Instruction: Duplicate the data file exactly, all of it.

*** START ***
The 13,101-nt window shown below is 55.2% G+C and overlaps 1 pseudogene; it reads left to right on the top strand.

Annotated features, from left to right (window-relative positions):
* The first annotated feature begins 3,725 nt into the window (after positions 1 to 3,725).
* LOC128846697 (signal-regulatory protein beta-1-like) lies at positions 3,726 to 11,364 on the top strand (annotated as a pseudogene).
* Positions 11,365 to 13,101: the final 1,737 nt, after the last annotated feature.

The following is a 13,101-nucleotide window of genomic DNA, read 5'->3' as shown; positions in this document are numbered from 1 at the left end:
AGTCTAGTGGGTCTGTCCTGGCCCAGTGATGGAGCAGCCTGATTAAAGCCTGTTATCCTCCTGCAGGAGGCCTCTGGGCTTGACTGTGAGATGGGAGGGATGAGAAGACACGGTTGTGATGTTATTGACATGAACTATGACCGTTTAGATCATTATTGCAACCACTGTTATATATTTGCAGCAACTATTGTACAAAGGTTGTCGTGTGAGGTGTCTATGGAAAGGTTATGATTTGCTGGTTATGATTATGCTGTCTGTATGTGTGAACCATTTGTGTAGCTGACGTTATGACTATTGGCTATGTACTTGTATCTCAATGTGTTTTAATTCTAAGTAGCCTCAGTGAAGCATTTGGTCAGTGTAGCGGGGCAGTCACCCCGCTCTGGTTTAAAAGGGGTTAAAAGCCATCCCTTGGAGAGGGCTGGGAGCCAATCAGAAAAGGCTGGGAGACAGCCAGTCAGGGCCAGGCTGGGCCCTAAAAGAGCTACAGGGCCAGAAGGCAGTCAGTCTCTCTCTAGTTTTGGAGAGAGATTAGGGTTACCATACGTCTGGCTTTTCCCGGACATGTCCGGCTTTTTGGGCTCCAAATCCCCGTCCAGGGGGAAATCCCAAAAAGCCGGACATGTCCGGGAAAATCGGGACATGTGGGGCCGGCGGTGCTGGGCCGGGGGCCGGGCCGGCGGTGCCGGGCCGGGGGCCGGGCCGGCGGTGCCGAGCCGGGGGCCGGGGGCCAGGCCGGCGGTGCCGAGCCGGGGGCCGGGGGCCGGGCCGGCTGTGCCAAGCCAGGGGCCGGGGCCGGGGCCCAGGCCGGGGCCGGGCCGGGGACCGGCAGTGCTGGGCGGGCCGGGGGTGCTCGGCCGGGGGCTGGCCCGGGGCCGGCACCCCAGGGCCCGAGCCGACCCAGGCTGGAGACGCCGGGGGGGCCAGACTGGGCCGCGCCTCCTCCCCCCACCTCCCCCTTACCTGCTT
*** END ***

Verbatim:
The 13,101-nt window shown below is 55.2% G+C and overlaps 1 pseudogene; it reads left to right on the top strand.

Annotated features, from left to right (window-relative positions):
* The first annotated feature begins 3,725 nt into the window (after positions 1 to 3,725).
* LOC128846697 (signal-regulatory protein beta-1-like) lies at positions 3,726 to 11,364 on the top strand (annotated as a pseudogene).
* Positions 11,365 to 13,101: the final 1,737 nt, after the last annotated feature.

The following is a 13,101-nucleotide window of genomic DNA, read 5'->3' as shown; positions in this document are numbered from 1 at the left end:
AGTCTAGTGGGTCTGTCCTGGCCCAGTGATGGAGCAGCCTGATTAAAGCCTGTTATCCTCCTGCAGGAGGCCTCTGGGCTTGACTGTGAGATGGGAGGGATGAGAAGACACGGTTGTGATGTTATTGACATGAACTATGACCGTTTAGATCATTATTGCAACCACTGTTATATATTTGCAGCAACTATTGTACAAAGGTTGTCGTGTGAGGTGTCTATGGAAAGGTTATGATTTGCTGGTTATGATTATGCTGTCTGTATGTGTGAACCATTTGTGTAGCTGACGTTATGACTATTGGCTATGTACTTGTATCTCAATGTGTTTTAATTCTAAGTAGCCTCAGTGAAGCATTTGGTCAGTGTAGCGGGGCAGTCACCCCGCTCTGGTTTAAAAGGGGTTAAAAGCCATCCCTTGGAGAGGGCTGGGAGCCAATCAGAAAAGGCTGGGAGACAGCCAGTCAGGGCCAGGCTGGGCCCTAAAAGAGCTACAGGGCCAGAAGGCAGTCAGTCTCTCTCTAGTTTTGGAGAGAGATTAGGGTTACCATACGTCTGGCTTTTCCCGGACATGTCCGGCTTTTTGGGCTCCAAATCCCCGTCCAGGGGGAAATCCCAAAAAGCCGGACATGTCCGGGAAAATCGGGACATGTGGGGCCGGCGGTGCTGGGCCGGGGGCCGGGCCGGCGGTGCCGGGCCGGGGGCCGGGCCGGCGGTGCCGAGCCGGGGGCCGGGGGCCAGGCCGGCGGTGCCGAGCCGGGGGCCGGGGGCCGGGCCGGCTGTGCCAAGCCAGGGGCCGGGGCCGGGGCCCAGGCCGGGGCCGGGCCGGGGACCGGCAGTGCTGGGCGGGCCGGGGGTGCTCGGCCGGGGGCTGGCCCGGGGCCGGCACCCCAGGGCCCGAGCCGACCCAGGCTGGAGACGCCGGGGGGGCCAGACTGGGCCGCGCCTCCTCCCCCCACCTCCCCCTTACCTGCTT